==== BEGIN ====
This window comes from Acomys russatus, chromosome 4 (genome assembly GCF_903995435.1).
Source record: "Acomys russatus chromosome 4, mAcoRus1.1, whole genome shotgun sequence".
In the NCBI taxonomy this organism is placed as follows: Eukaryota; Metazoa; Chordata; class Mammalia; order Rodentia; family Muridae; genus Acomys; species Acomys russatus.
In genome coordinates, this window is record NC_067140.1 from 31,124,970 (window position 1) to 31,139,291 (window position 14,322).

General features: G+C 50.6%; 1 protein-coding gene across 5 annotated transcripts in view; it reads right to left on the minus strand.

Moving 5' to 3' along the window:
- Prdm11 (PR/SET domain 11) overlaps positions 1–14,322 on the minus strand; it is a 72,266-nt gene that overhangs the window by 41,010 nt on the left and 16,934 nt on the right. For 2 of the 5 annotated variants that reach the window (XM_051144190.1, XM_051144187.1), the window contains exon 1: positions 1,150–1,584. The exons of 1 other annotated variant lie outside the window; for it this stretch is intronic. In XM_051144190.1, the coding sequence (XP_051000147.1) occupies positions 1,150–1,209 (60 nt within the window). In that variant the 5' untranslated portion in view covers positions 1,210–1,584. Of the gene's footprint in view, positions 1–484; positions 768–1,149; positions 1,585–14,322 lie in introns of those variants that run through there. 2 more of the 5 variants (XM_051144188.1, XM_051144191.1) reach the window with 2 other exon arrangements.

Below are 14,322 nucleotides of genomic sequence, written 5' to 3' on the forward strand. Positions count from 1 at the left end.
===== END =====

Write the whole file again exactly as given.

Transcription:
This window comes from Acomys russatus, chromosome 4 (genome assembly GCF_903995435.1).
Source record: "Acomys russatus chromosome 4, mAcoRus1.1, whole genome shotgun sequence".
In the NCBI taxonomy this organism is placed as follows: Eukaryota; Metazoa; Chordata; class Mammalia; order Rodentia; family Muridae; genus Acomys; species Acomys russatus.
In genome coordinates, this window is record NC_067140.1 from 31,124,970 (window position 1) to 31,139,291 (window position 14,322).

General features: G+C 50.6%; 1 protein-coding gene across 5 annotated transcripts in view; it reads right to left on the minus strand.

Moving 5' to 3' along the window:
- Prdm11 (PR/SET domain 11) overlaps positions 1–14,322 on the minus strand; it is a 72,266-nt gene that overhangs the window by 41,010 nt on the left and 16,934 nt on the right. For 2 of the 5 annotated variants that reach the window (XM_051144190.1, XM_051144187.1), the window contains exon 1: positions 1,150–1,584. The exons of 1 other annotated variant lie outside the window; for it this stretch is intronic. In XM_051144190.1, the coding sequence (XP_051000147.1) occupies positions 1,150–1,209 (60 nt within the window). In that variant the 5' untranslated portion in view covers positions 1,210–1,584. Of the gene's footprint in view, positions 1–484; positions 768–1,149; positions 1,585–14,322 lie in introns of those variants that run through there. 2 more of the 5 variants (XM_051144188.1, XM_051144191.1) reach the window with 2 other exon arrangements.

Below are 14,322 nucleotides of genomic sequence, written 5' to 3' on the forward strand. Positions count from 1 at the left end.